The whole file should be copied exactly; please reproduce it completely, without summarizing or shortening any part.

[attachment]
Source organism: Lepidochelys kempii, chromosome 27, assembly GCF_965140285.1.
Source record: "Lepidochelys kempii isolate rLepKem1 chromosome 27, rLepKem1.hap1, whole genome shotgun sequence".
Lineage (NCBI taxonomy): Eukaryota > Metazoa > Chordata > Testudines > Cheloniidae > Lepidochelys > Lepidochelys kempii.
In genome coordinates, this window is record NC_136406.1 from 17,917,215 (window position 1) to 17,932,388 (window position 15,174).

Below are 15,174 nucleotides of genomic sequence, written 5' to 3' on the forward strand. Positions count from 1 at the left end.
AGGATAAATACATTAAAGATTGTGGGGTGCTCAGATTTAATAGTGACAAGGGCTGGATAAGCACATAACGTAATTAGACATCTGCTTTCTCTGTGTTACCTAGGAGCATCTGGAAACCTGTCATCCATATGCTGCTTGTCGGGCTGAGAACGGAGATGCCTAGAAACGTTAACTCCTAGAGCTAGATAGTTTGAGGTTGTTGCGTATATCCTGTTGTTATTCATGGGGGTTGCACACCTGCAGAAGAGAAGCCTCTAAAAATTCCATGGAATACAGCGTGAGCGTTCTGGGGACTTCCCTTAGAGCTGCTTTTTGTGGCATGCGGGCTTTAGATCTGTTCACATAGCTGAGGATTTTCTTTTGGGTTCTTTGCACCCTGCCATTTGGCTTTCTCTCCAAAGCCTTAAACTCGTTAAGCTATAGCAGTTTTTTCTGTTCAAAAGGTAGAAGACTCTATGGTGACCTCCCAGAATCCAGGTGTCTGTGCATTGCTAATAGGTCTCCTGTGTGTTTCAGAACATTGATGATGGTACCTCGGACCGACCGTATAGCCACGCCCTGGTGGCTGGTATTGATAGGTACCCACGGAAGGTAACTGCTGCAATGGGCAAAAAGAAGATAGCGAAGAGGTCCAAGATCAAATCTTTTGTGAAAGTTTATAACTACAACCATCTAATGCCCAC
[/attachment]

Source organism: Lepidochelys kempii, chromosome 27, assembly GCF_965140285.1.
Source record: "Lepidochelys kempii isolate rLepKem1 chromosome 27, rLepKem1.hap1, whole genome shotgun sequence".
Lineage (NCBI taxonomy): Eukaryota > Metazoa > Chordata > Testudines > Cheloniidae > Lepidochelys > Lepidochelys kempii.
In genome coordinates, this window is record NC_136406.1 from 17,917,215 (window position 1) to 17,932,388 (window position 15,174).

Below are 15,174 nucleotides of genomic sequence, written 5' to 3' on the forward strand. Positions count from 1 at the left end.
AGGATAAATACATTAAAGATTGTGGGGTGCTCAGATTTAATAGTGACAAGGGCTGGATAAGCACATAACGTAATTAGACATCTGCTTTCTCTGTGTTACCTAGGAGCATCTGGAAACCTGTCATCCATATGCTGCTTGTCGGGCTGAGAACGGAGATGCCTAGAAACGTTAACTCCTAGAGCTAGATAGTTTGAGGTTGTTGCGTATATCCTGTTGTTATTCATGGGGGTTGCACACCTGCAGAAGAGAAGCCTCTAAAAATTCCATGGAATACAGCGTGAGCGTTCTGGGGACTTCCCTTAGAGCTGCTTTTTGTGGCATGCGGGCTTTAGATCTGTTCACATAGCTGAGGATTTTCTTTTGGGTTCTTTGCACCCTGCCATTTGGCTTTCTCTCCAAAGCCTTAAACTCGTTAAGCTATAGCAGTTTTTTCTGTTCAAAAGGTAGAAGACTCTATGGTGACCTCCCAGAATCCAGGTGTCTGTGCATTGCTAATAGGTCTCCTGTGTGTTTCAGAACATTGATGATGGTACCTCGGACCGACCGTATAGCCACGCCCTGGTGGCTGGTATTGATAGGTACCCACGGAAGGTAACTGCTGCAATGGGCAAAAAGAAGATAGCGAAGAGGTCCAAGATCAAATCTTTTGTGAAAGTTTATAACTACAACCATCTAATGCCCAC